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Wednesday, April 17, 2013
When I grew up, there was no television. As I recall, none of my school peers was a brooding time bomb. Normalcy, with minor exceptions, was the norm. You could walk the streets at night safely anywhere in my hometown.
Although we played with cap guns, none of us thought of them outside the context of cowboy movies. We weren’t aware of real guns. Nobody — nobody — carried murderous thoughts of using real guns on bullies, who existed then too. Why?
At first, TV was a black-and-white, fun thing. The hit shows were really funny. We all laughed. Black-and-white TV relieved our travails. We slept better.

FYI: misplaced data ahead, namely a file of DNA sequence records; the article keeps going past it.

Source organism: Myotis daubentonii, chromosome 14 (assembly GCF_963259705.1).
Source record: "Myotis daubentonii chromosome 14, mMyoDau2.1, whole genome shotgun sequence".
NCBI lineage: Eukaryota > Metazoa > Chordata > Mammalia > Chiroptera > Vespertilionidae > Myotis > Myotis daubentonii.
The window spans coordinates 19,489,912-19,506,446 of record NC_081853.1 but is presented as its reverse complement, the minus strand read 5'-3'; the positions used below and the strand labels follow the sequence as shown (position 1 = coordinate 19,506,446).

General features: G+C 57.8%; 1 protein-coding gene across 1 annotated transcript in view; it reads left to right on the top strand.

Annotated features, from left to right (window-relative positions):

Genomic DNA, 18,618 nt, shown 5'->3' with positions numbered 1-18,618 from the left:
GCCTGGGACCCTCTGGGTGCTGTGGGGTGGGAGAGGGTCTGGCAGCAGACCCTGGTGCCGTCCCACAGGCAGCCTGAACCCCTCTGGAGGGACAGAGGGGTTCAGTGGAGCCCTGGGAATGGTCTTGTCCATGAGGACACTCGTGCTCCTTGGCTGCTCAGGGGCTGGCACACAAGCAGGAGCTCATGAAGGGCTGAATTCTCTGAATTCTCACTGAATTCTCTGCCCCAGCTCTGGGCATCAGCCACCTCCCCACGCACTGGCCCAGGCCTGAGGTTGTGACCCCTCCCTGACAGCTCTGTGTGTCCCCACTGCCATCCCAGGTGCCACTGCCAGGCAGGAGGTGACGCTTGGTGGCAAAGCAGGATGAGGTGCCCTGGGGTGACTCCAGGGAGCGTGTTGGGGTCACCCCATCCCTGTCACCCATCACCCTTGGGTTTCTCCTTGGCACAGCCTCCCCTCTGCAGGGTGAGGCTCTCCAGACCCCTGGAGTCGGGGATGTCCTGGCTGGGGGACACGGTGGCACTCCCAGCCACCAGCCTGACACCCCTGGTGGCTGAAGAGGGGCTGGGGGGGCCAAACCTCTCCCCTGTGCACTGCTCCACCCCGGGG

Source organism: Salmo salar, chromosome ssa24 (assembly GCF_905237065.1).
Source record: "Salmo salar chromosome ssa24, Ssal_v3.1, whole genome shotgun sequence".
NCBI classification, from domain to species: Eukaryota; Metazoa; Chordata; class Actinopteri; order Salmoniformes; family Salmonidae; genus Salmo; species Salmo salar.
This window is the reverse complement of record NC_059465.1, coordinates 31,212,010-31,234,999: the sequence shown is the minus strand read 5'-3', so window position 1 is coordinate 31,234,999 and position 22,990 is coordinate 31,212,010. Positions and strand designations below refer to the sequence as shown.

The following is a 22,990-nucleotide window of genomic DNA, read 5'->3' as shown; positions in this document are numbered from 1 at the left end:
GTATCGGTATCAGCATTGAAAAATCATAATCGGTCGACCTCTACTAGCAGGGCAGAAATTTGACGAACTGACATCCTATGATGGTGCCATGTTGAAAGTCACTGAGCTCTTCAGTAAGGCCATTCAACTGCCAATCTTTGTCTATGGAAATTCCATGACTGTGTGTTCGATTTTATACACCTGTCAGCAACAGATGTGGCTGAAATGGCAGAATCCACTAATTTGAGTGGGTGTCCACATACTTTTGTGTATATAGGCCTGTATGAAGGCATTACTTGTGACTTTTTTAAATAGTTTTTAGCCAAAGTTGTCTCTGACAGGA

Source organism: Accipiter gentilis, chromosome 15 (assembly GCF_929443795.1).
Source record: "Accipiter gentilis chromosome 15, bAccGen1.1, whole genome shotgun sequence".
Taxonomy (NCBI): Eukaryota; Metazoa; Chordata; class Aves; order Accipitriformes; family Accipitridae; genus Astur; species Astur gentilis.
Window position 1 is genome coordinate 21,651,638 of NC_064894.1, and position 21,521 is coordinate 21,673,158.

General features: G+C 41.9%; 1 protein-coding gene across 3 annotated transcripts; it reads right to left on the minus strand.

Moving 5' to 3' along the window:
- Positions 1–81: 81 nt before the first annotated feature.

Then came “Gunsmoke,” a big hit, gun justice that was spawned on radio. Everyone liked TV pictures added to sound. Marshal Dillon was a grand figure we millions rooted for.
But almost every weekly episode relied on a gun for resolution. As with nicotine, I didn’t notice the addictiveness, the conditioning of the mind to revenge by “Gunsmoke.”
But the young did.
Fortified by thousands of hours of watching “revenge is the answer,” how could kids not be influenced? Especially the ones not being nurtured properly. Eventually, it came to pass to the present day.
Here and there, some kids don’t know how to handle it. Divorce, business transfers, family fracturing, loss of mentoring removed kids from traditional emotional care. Bullies and loneliness overwhelmed.
And TV feeds them poison.
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